Reaction to appointment of Hispanic Mayor in Los Angeles

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Reaction to appointment of Hispanic Mayor in Los Angeles

(19 May 2005)
1. Antonio Villaraigosa greeting trade school students
2. Media at event
3. Villaraigosa at event
4. Trade school students and staff at event
5. Villaraigosa speaking at news conference
6. SOUNDBITE (English) Antonio Villaraigosa, Los Angeles Mayor-elect:
“I’m an American of Mexican descent and I’m proud of that. But I intend to be a mayor for all of Los Angeles. I intend to be a mayor for all of Los Angeles because in this, the most diverse city in the world, that’s the only way it can work.”
7. News conference
8. SOUNDBITE (Spanish) Antonio Villaraigosa, Los Angeles Mayor-elect:
“I was born and raised on the East side (of Los Angeles). That’s the part of the city that has the largest population of Latinos in the city. And I know the issues that are important to that community. Issues of health care and education, and public safety. And I’ve never forgotten where I’ve come from and I understand that I have a responsibility to the Latino community as well as others to be someone who defends them and represents them.”
9. Latino business district in downtown Los Angeles
10. Newspaper front page
11. Photo of Villaraigosa on newspaper front page
12. SOUNDBITE (Spanish) Voxpop, Villaraigosa supporter:
“He is an inspiration for Latinos, for Latino youth, those who only go to school to mess round, if you do what you have to do you can become like him, and hopefully it will make people recognise the talent of the Latino community in Los Angeles. There are more Latinos here than other group but they are divided and they need to be unified more, and I hope Villaraigosa does a good job, and does what he has to do.”
13. SOUNDBITE (Spanish) Vox pop, Villaraigosa supporter:
“(I hope) that he helps the community unite, we can see that Latinos are divided, that’s their problem, they are not united as a group.”
14. Villaraigosa at news conference


Los Angeles City Councilman Antonio Villaraigosa is claiming victory in the race for mayor, becoming the city’s first Hispanic mayor elect in more than a century.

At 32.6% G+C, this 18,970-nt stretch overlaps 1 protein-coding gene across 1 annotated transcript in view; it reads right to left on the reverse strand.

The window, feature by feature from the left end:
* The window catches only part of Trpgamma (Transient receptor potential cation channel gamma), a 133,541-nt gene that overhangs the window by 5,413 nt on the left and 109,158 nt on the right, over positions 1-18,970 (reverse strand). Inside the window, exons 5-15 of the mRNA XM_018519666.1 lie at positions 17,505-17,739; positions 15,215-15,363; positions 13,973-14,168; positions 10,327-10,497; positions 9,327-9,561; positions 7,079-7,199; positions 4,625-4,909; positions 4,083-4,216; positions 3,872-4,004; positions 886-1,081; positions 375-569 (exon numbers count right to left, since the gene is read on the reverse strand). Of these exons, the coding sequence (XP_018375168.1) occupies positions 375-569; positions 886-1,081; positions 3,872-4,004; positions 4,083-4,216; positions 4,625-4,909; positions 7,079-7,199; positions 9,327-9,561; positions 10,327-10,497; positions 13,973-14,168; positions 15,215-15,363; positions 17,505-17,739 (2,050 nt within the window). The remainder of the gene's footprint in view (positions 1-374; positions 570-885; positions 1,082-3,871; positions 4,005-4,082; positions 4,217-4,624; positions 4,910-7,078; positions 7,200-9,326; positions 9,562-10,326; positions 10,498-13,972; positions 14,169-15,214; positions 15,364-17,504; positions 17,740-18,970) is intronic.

The Los Angeles native won a clear victory in a Tuesday election in which voters embraced the promise of change in a metropolis troubled by gridlock, gangs and failing schools.

Analysts and many Angelinos say the result confirms the rising political power of Latinos in the nation’s second-largest city.

Villaraigosa was out early on Wednesday in the predominantly African American south Los Angeles district to thank supporters in that community.

He drew on the support of blacks and suburban Los Angeles whites in winning the mayoral run-off by an unexpectedly wide margin, 59 percent to 41 percent, over Mayor James Hahn.

The 2005 election was a rematch between Villaraigosa and Hahn.

In 2001, Hahn was the victor, but this year’s election was a resounding defeat for the mayor, after a lack-luster term tainted by corruption allegations at City Hall.

When Villaraigosa is sworn in July 1, he will become the first Hispanic mayor of Los Angeles since 1872, back when the city was merely a dusty outpost of only about 5,000 residents.

Hahn, part of a prominent local political family, becomes the first Los Angeles mayor in 32 years to be bounced from office.

Now mayor-elect Villaraigosa must find solutions to the problems he pointed out during the campaign: gang crime that terrorises poor neighbourhoods, a lack of affordable housing, and worsening traffic congestion.

Villaraigosa says he wants to focus on being the mayor for all of the city of Los Angeles.

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